Has exploitation been demonstrated against the fundamental constructs of the debugging process?



  • I'm curious to know if an attacker can fundamentally exploit the debugging process.

    I'm not asking if specific debugging tools have been exploitable, surely some have, but rather whether the process of debugging - any and perhaps every debugging tool - is vulnerable to being lied to or used as an attack surface.

    If the answer is "it depends on which OS we're talking about", let's focus on the Windows debugging API. And if the answer is that the way Windows does it isn't reliable or secure but it fundamentally could be, then that's what I'd like to know.

    This relates to research I'm doing on the problem space of modern malware using polymorphism, emulator evasion, and obfuscation to defeat signature recognition.

    It doesn't matter if the attacker knows it's running in a debugger

    I'm fully aware that an attacker can detect they're running in a modified environment (whitepaper by Blackthorne et al. based on emulator detection but debuggers create the same scenario) (video) and use evasion strategies to hide the malicious behavior they might otherwise demonstrate on a target machine. However, I'm interested in the usage of a debugger (Qira, a "timeless" debugger by Google's Project Zero is of interest, although not decidedly so) to track the state of a process on the target machine so I can experiment with applying machine learning to develop signatures of polymorphic, obfuscated, and evasive programs.

    Because we're watching a process on the actual target rather than within an EV emulator sandbox, it doesn't matter that the attacker knows they're being watched by a debugger. The attacker has to execute the malicious behavior path within their code in order for the payload to accomplish its goal.

    My goal is detection of a signature - perhaps interruption of a detected process, but that's not mandatory. I'm looking at this problem space from the perspective of making a reliable way to create a signature for recognizing the polymorphic obfuscated payload for the purpose of identifying and responding to the threat rapidly, even if it already did the bad thing.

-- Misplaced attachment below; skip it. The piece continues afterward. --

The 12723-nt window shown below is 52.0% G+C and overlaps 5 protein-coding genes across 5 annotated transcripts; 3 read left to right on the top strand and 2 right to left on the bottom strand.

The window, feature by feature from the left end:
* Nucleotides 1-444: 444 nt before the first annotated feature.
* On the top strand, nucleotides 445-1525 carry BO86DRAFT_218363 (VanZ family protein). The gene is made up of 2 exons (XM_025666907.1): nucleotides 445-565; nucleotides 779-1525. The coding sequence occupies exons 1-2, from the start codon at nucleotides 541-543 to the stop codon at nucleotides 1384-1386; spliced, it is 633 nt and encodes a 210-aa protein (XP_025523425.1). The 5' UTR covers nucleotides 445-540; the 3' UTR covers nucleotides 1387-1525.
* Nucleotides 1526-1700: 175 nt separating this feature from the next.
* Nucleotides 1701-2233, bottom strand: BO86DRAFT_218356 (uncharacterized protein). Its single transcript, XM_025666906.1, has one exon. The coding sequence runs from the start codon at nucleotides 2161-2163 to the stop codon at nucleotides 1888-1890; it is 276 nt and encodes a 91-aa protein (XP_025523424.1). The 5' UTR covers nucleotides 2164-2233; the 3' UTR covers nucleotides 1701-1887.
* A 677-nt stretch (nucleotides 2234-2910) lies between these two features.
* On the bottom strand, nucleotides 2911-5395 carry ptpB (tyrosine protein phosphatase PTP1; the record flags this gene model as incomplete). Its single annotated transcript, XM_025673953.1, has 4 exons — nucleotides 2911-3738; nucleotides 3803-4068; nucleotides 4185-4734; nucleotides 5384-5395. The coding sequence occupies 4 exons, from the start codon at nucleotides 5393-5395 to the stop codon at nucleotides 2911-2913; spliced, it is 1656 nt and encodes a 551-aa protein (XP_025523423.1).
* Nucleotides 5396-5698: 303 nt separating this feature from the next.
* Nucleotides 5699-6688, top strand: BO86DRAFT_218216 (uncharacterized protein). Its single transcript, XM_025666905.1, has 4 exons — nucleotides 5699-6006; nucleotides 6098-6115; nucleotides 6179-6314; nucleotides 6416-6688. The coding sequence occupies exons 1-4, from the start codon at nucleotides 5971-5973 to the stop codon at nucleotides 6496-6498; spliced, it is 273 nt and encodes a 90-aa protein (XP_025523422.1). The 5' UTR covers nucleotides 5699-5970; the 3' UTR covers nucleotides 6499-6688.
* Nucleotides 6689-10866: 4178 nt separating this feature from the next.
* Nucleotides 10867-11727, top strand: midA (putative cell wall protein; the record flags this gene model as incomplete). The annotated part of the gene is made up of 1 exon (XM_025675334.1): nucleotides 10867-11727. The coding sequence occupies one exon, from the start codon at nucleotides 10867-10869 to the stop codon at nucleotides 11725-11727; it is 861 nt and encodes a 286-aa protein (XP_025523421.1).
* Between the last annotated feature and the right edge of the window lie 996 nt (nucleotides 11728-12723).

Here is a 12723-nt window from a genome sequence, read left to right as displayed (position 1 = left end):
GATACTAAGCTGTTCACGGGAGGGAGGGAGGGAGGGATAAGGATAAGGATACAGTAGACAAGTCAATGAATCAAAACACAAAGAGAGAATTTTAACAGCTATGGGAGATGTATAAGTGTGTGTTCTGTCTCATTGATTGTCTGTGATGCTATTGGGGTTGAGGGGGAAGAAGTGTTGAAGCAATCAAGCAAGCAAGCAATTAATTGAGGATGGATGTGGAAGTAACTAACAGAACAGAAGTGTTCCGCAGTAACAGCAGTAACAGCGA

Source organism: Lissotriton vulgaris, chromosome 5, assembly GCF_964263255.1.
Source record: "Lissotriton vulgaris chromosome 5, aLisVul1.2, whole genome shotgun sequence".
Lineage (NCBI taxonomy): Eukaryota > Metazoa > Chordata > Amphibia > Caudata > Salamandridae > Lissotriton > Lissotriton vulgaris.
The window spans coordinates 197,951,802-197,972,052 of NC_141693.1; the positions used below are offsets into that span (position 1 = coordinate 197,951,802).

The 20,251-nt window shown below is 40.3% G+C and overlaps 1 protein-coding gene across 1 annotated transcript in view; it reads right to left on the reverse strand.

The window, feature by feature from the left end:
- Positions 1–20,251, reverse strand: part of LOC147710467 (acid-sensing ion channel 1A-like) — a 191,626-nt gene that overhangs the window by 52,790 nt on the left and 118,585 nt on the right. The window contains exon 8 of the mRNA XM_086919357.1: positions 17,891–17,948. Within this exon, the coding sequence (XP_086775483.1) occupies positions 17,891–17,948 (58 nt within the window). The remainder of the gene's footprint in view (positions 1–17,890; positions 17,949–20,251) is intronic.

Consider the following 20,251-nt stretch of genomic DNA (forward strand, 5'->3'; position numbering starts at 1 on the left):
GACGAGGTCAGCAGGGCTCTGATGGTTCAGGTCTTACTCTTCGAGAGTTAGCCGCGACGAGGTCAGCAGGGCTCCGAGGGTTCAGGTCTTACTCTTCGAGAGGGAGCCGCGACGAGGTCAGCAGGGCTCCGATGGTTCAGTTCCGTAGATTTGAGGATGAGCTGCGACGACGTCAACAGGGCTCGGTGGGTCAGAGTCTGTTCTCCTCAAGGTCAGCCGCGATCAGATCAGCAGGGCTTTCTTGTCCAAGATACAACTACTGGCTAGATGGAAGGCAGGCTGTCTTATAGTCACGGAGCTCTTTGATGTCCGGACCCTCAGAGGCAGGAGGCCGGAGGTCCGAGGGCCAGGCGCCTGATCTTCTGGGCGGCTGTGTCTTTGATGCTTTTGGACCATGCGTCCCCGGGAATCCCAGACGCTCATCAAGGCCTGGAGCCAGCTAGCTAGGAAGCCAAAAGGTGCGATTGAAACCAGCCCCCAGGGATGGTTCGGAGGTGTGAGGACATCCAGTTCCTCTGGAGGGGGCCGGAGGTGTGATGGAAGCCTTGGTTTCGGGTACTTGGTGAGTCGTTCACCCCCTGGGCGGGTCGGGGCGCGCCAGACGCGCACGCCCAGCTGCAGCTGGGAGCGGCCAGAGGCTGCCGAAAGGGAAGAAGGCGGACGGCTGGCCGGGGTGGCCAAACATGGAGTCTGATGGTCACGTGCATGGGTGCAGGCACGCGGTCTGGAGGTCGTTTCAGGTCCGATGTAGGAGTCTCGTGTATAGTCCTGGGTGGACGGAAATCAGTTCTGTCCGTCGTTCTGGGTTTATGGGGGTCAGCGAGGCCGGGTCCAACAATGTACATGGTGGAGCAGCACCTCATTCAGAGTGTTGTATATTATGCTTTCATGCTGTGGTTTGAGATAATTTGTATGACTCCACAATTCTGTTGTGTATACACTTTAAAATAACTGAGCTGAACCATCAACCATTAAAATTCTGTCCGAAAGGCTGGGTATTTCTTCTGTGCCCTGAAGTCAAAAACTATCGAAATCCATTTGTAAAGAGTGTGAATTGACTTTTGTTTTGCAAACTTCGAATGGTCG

Performance isn't of interest

    (So long as it's still feasible to run basic office programs performantly)

    I realize running a program in a debugger will cause a significant performance hit. That's an accepted trade-off of the research I'm interested in. We're assuming the defender is willing to pay higher hardware costs to run programs. If certain computationally expensive programs can't afford this overhead, the security measure wouldn't apply to certain hosts running those programs. Such hosts may be isolated in a specific network segment with that factor in mind.

    My question is this:

    Is there a fundamental flaw in the reliability of the way debugging can be accomplished? Is the way debugging happens vulnerable at the processor, kernel, or OS level? Is it possible for a properly designed debugger to reliably watch the state of a program in a production environment as it executes?



  • Debuggers are fundamentally ahead in this game. A perfectly written debugger will always be able to perfectly simulate a runtime environment where a perfectly written malware could never detect. Real life debuggers are complicated software that can have many vulnerabilities that may allow a particularly sophisticated malware to detect that it's running in a debugger, but in theory debugger have the inherent field advantage.

    However, one complicating situation here is that in the real world, poking holes in a real world software/hardware with bugs and writing malware to exploit those is a much easier task than debugging an unknown program and understanding whether it contains malicious behaviour. So in practice, malware do have lots of practical advantage.



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